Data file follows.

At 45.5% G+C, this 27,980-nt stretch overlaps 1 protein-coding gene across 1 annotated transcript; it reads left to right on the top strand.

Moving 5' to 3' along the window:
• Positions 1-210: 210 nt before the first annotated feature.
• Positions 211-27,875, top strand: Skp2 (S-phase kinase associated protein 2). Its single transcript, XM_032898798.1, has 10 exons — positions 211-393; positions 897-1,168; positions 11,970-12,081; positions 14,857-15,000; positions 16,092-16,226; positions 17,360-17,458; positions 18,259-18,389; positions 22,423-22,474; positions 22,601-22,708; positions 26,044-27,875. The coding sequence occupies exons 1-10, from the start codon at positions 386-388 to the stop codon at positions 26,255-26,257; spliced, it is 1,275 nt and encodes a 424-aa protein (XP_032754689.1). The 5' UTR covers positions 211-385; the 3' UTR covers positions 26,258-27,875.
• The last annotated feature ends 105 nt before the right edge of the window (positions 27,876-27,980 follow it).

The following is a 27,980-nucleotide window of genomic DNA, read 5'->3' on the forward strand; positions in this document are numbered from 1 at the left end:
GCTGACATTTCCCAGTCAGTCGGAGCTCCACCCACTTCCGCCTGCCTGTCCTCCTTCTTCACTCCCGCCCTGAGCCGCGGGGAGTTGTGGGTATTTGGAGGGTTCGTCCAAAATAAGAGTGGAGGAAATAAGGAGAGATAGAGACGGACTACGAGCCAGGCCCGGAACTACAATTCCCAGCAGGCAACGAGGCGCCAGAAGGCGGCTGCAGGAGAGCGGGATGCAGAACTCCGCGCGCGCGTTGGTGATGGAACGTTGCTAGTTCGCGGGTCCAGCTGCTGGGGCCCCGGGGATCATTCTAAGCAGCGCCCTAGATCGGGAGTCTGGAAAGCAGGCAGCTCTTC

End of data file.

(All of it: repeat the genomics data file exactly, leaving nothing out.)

At 45.5% G+C, this 27,980-nt stretch overlaps 1 protein-coding gene across 1 annotated transcript; it reads left to right on the top strand.

Moving 5' to 3' along the window:
• Positions 1-210: 210 nt before the first annotated feature.
• Positions 211-27,875, top strand: Skp2 (S-phase kinase associated protein 2). Its single transcript, XM_032898798.1, has 10 exons — positions 211-393; positions 897-1,168; positions 11,970-12,081; positions 14,857-15,000; positions 16,092-16,226; positions 17,360-17,458; positions 18,259-18,389; positions 22,423-22,474; positions 22,601-22,708; positions 26,044-27,875. The coding sequence occupies exons 1-10, from the start codon at positions 386-388 to the stop codon at positions 26,255-26,257; spliced, it is 1,275 nt and encodes a 424-aa protein (XP_032754689.1). The 5' UTR covers positions 211-385; the 3' UTR covers positions 26,258-27,875.
• The last annotated feature ends 105 nt before the right edge of the window (positions 27,876-27,980 follow it).

The following is a 27,980-nucleotide window of genomic DNA, read 5'->3' on the forward strand; positions in this document are numbered from 1 at the left end:
GCTGACATTTCCCAGTCAGTCGGAGCTCCACCCACTTCCGCCTGCCTGTCCTCCTTCTTCACTCCCGCCCTGAGCCGCGGGGAGTTGTGGGTATTTGGAGGGTTCGTCCAAAATAAGAGTGGAGGAAATAAGGAGAGATAGAGACGGACTACGAGCCAGGCCCGGAACTACAATTCCCAGCAGGCAACGAGGCGCCAGAAGGCGGCTGCAGGAGAGCGGGATGCAGAACTCCGCGCGCGCGTTGGTGATGGAACGTTGCTAGTTCGCGGGTCCAGCTGCTGGGGCCCCGGGGATCATTCTAAGCAGCGCCCTAGATCGGGAGTCTGGAAAGCAGGCAGCTCTTC